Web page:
New York State Court of Claims

New York State Court of Claims

V. THE STATE OF NEW YORK, #2006-016-056, Claim No. 111846, Motion Nos. M-71742, CM-71796


Synopsis



Case Information

UID:
2006-016-056
Claimant(s):
LATOYA DICKERSON
1 1.The claim as originally served and filed contained two causes of action alleging the wrongful death of Savanna Dickerson, who was named in the caption as a claimant. It is undisputed that such causes of action were withdrawn. The caption has accordingly been amended to reflect such withdrawal.
Claimant short name:

Footnote (claimant name) :
The claim as originally served and filed contained two causes of action alleging the wrongful death of Savanna Dickerson, who was named in the caption as a claimant. It is undisputed that such causes of action were withdrawn. The caption has accordingly been amended to reflect such withdrawal.
Defendant(s):
THE STATE OF NEW YORK
Footnote (defendant name) :

Third-party claimant(s):

Third-party defendant(s):

Claim number(s):
111846
Motion number(s):
M-71742
Cross-motion number(s):
CM-71796
Judge:
Alan C. Marin
Claimant’s attorney:
Lawrence Levine, Esq.
Defendant’s attorney:
Eliot Spitzer, Attorney GeneralBy: Marcie K. Glasser, Esq., AAG
Third-party defendant’s attorney:

Signature date:
August 31, 2006
City:
New York
Comments:

Official citation:

Appellate results:

See also (multicaptioned case)


Decision

This claim arises from the stillbirth of LaToya Dickerson’s daughter Savanna at the University Hospital of Brooklyn (“Downstate Hospital”). Claimant moves to strike the State’s first and second affirmative defenses. The first affirmative defense is that the claim does not comply with §11.b of the Court of Claims Act (the “Act”) because it fails to set forth a total sum claimed and to state with any particularity the items of damage or injuries alleged to have been sustained. The second affirmative defense is that the claim fails to comply with §206.6 of the Uniform Rules for the Court of Claims in that it does not contain a schedule of damages. Defendant cross-moves to dismiss the claim based on its first affirmative defense. The claim contains three extant causes of action: emotional distress suffered by LaToya Dickerson as a result of the stillbirth of her daughter, caused by medical malpractice; medical malpractice in connection with LaToya Dickerson’s care and treatment; and lack of informed consent.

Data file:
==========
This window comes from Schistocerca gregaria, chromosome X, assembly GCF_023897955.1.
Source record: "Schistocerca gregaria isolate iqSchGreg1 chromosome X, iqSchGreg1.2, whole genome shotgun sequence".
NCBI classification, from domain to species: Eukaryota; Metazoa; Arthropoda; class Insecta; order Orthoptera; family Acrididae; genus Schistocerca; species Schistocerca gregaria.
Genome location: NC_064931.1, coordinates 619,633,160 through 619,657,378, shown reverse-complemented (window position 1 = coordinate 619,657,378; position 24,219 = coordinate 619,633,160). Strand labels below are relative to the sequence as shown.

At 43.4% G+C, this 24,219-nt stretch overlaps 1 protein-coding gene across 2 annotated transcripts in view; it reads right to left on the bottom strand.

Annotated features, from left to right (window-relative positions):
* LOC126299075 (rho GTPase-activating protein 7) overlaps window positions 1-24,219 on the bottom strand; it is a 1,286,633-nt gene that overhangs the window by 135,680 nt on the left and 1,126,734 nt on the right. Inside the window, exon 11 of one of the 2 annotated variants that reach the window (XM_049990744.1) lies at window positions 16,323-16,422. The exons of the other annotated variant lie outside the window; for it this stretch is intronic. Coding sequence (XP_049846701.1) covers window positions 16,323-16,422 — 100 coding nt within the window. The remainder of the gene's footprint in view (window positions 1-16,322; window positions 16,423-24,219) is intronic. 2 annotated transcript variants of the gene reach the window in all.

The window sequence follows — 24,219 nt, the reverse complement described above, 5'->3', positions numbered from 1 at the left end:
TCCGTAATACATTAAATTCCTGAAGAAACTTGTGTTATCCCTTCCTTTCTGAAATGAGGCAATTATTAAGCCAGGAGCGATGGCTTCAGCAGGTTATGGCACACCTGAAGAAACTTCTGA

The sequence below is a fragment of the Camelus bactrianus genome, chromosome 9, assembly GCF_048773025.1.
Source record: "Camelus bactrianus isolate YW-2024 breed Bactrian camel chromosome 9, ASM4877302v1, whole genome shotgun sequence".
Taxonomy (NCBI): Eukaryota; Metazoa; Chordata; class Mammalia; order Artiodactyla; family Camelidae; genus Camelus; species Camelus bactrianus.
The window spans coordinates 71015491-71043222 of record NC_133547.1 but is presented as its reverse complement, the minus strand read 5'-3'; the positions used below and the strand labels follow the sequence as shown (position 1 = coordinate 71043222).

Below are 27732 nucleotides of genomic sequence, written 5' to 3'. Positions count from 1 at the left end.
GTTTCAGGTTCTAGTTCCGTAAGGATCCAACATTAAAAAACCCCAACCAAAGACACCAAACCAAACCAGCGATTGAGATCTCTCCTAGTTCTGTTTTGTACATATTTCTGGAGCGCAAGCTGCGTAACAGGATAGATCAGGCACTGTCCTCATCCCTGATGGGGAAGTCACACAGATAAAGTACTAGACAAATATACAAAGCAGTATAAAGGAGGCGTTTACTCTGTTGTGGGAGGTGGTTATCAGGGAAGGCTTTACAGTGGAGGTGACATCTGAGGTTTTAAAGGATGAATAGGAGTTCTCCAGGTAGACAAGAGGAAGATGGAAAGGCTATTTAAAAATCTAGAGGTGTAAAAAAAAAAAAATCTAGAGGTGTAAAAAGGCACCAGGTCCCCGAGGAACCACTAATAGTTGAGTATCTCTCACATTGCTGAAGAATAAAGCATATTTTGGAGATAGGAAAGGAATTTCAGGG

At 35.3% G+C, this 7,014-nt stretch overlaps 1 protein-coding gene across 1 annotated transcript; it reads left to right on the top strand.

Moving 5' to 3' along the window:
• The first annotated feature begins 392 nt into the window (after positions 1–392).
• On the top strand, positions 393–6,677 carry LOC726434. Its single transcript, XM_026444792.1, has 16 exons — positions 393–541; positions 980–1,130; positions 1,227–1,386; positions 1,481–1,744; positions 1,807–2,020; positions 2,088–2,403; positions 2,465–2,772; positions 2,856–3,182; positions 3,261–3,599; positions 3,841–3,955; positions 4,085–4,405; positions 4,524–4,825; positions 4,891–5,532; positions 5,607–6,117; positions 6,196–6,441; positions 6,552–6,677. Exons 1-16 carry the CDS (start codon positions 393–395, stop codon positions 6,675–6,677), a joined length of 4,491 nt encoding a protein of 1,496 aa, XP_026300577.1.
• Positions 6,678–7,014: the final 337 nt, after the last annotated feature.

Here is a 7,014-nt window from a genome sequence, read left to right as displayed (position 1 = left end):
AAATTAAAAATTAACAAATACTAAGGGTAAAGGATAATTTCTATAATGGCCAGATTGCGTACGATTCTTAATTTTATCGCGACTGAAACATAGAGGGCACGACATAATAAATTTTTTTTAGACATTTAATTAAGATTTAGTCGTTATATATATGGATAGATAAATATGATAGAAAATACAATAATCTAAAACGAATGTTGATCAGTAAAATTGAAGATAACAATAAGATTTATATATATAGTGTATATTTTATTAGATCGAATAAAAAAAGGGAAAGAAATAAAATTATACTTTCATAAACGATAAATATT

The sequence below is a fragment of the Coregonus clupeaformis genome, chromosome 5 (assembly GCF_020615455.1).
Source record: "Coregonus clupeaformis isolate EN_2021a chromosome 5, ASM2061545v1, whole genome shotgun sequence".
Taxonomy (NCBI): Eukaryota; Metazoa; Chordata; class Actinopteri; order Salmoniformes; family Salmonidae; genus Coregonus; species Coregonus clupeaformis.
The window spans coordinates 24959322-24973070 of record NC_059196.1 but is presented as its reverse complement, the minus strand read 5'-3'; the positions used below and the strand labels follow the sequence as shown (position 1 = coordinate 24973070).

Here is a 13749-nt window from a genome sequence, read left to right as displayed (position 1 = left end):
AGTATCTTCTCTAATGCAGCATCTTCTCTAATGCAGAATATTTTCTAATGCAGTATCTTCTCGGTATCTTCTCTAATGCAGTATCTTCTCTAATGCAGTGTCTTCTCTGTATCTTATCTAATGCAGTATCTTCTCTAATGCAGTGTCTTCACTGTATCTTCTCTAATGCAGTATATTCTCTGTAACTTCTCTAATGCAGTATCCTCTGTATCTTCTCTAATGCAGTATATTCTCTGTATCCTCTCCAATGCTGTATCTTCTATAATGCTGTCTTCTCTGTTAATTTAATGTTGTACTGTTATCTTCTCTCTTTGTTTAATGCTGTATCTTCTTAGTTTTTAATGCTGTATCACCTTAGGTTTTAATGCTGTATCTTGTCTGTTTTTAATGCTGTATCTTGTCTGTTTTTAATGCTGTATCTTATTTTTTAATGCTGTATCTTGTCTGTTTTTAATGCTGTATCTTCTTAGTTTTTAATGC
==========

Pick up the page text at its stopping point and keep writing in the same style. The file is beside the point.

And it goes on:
First Cause of Action: Emotional Distress

The Court of Appeals has held that, “even in the absence of an independent injury, medical malpractice resulting in miscarriage or stillbirth should be construed as a violation of a duty of care to the expectant mother, entitling her to damages for emotional distress.” Broadnax v Gonzalez, 2 NY3d 148, 155, 777 NYS2d 416, 420 (2004).

With regard to this cause of action, I find that the claim sufficiently alleges the items of damage or injuries sustained, to wit, emotional distress.

As for a total sum claimed, it is undisputed that the claim lacks same. However, claimant did include a total sum in her notice of intention. Section 11.b of the Act provides that a notice of intention must state the time when and place where such claim arose, along with the nature of the claim. In the instant case, no argument has been made that the notice of intention was not timely and properly served, or that it failed to include such three items. In fact, as noted, it contained an additional item, i.e., a total sum claimed, and thus the fact that the later-served claim did not itself include a total sum, “does not have jurisdictional implications . . .” Gonzalez v State of New York, Ct Cl, April 12, 2006 (unreported, claim no. 104279, motion no. M-70394, cross-motion no. CM-70457, Sise, J., UID #2006-028-542[2]).